Really? Well that is what is in some of the advertisements. Before you invest in one of these expensive machines or pay big bucks to use one, let’s check out what experts have to say. My bet is – “if it sounds too good to be true, it probably is not true.”
The most popular passive exercise today is whole body vibration or WBV or Power Plate exercise. This came from the extension of a program used to train Russian cosmonauts. The first time I heard of it was probably 5-10 years ago. At that time, I compared it to the exercise belt machine my mom had in her basement when I was a child. She used her vibrating belt machine religiously every day with no obvious weight loss changes.
The WBV is a little different. Most of these machines have a platform you stand on with your knees bent while the surface under your feet vibrates around 30 to 50 times per second. It is supposed to trick your body in to thinking that you are falling. This activates the muscles to prevent a fall.
According to WBV manufactures, the benefits of their machines include better circulation, increased muscle strength, more flexibility, increased range of motion, greater core stability, etc. They also say the benefits include increased bone mineral density, reduction of cortisol, elevated human growth hormone levels, and improved lymphatic flow. If that is not enough, WBV reduces cellulite and stimulates collagen production for better skin. OMG it is a miracle!
There have been studies that show positive results with bone density and some good effects with circulation and muscle stimulation for those who do not do conventional exercise. But the research to support weight loss and reducing cellulite is not out there.
In 2004, a Belgian study of 90 postmenopausal women found almost a 1% increase in hip bone density with users of WBV. The participants used the WBV for 30 minutes three times a week for six months.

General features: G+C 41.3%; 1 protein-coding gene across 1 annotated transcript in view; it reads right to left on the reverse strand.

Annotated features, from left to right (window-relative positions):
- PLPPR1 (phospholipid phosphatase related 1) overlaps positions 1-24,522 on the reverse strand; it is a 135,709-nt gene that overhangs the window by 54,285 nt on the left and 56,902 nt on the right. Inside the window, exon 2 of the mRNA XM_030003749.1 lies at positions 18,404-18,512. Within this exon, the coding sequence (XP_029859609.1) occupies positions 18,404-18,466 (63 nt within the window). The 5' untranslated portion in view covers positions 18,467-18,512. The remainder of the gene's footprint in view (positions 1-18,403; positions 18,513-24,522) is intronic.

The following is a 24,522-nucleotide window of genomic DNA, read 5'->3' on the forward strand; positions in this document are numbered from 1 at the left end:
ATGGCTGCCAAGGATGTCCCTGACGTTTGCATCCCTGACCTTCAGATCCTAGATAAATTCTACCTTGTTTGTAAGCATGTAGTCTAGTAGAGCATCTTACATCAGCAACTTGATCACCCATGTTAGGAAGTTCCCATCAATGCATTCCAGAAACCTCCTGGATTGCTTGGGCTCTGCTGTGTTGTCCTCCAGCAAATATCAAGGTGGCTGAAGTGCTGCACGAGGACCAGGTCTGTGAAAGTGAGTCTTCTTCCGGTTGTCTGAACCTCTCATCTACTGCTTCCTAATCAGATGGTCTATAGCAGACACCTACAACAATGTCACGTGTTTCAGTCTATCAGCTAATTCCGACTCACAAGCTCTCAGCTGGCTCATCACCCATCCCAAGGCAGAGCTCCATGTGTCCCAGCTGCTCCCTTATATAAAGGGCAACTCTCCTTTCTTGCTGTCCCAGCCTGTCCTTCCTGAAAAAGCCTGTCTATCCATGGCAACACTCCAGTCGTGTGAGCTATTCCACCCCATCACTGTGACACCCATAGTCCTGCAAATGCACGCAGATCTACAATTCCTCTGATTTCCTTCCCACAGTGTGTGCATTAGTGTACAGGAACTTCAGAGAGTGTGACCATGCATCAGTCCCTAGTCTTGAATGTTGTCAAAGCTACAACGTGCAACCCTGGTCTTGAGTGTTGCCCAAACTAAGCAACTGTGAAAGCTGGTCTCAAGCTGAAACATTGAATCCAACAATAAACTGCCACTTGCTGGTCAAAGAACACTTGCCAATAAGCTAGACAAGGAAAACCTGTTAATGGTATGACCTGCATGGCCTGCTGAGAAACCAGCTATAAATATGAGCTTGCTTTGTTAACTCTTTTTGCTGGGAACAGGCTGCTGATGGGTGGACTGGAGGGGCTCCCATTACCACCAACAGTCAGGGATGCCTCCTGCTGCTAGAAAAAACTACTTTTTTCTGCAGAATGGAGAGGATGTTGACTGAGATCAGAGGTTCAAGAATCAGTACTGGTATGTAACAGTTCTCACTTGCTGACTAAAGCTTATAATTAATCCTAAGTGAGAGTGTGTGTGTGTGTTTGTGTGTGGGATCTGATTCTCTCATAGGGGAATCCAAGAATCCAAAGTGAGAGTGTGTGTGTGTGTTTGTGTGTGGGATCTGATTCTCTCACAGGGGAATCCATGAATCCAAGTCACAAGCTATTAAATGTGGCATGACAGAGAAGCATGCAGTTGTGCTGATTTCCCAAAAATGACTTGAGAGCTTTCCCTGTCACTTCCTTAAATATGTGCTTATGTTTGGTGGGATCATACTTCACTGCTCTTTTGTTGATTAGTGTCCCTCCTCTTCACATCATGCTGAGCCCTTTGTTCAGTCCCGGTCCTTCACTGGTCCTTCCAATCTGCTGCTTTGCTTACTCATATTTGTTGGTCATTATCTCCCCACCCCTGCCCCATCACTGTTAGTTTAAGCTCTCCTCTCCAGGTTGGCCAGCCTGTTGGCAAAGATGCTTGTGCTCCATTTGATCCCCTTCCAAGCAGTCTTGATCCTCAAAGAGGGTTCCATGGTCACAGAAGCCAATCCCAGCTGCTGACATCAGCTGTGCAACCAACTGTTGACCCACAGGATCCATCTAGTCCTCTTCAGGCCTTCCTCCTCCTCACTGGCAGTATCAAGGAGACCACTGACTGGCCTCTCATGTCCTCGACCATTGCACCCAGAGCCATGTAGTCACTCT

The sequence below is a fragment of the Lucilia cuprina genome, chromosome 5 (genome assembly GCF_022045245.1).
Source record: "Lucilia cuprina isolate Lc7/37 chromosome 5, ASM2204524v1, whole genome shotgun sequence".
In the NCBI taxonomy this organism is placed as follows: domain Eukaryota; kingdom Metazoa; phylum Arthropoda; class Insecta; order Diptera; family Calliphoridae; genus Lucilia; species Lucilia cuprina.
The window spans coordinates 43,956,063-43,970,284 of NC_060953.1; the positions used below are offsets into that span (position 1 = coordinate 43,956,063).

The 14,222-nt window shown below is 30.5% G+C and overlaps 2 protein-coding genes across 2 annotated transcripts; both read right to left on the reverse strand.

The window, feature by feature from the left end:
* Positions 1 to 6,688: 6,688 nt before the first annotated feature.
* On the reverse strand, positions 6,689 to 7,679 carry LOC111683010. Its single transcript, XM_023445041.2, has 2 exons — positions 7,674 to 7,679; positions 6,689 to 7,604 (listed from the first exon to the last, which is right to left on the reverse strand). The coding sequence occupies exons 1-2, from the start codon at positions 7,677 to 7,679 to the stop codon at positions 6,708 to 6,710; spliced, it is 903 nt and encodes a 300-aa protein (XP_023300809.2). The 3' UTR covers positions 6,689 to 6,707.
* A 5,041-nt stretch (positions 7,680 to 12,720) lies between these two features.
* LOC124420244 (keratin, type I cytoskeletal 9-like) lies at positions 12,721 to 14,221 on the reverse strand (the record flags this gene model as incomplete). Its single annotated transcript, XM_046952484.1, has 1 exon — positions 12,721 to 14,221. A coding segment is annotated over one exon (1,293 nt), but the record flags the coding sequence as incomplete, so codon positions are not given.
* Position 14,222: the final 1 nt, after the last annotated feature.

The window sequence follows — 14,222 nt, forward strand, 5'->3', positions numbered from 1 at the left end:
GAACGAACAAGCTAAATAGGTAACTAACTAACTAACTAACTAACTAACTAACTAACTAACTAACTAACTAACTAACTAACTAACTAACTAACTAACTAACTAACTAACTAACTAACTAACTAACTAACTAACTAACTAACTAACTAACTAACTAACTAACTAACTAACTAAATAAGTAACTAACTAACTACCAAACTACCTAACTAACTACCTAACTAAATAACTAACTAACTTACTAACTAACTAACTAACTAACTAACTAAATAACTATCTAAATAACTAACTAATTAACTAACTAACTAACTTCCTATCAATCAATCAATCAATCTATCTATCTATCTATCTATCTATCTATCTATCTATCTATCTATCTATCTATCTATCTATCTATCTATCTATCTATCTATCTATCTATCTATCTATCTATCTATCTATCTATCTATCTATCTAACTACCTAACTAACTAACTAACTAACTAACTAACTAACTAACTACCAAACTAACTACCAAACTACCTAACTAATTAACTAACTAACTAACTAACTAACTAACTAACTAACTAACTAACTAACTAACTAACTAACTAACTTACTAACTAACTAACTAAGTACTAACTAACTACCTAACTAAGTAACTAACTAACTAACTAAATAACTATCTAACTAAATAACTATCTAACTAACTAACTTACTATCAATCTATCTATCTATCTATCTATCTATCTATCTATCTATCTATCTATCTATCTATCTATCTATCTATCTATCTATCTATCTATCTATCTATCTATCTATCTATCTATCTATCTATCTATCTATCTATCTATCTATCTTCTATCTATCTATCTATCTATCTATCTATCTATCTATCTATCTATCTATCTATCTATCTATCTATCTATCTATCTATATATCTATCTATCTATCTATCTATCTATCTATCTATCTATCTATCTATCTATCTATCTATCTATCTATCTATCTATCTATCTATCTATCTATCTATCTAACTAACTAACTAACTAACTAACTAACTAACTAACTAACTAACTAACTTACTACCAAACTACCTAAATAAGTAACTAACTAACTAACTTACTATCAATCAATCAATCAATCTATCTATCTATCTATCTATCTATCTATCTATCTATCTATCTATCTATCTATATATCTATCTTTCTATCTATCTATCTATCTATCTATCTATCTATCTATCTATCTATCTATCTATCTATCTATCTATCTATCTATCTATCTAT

Another Belgian study in 2009, with obese women who followed a healthy diet and exercised using vibration plates, found the women lost more weight long-term than women who followed a healthy diet and did conventional exercise. Those women using WBV did basic exercise moves on the Power Plate.
After hearing about this study and reading more, you might think WBV is the thing for you. Since you will be doing basic exercises on a vibrating plate, it cannot be easy. My suggestion is if you want to use vibration plates, work with a trainer who has worked with these and can show you the proper techniques.
Even though there have been positive studies, not everyone is sold on VWB. Injuries ranging from back pain and cartilage damage to possible brain damage from the vibration have been reported. As always, to achieve and maintain weight loss, you need to eat healthy and exercise regardless of the exercise method you choose. If you are new to exercise or it has been a long time, I recommend you work with a personal trainer to get you started with a good, safe program that is tailored to your needs. If you are still interested in the vibration plates, talk with your trainer and physician so you can make an informed decision.
For more information, call Janet. I will help you find you a trainer that is familiar with WBV and wants to work with you. 256-614-3530.
By: Janet Hunt
Janet Hunt is a Certified Personal Trainer and can be reached at 256-614-3530 to schedule an appointment.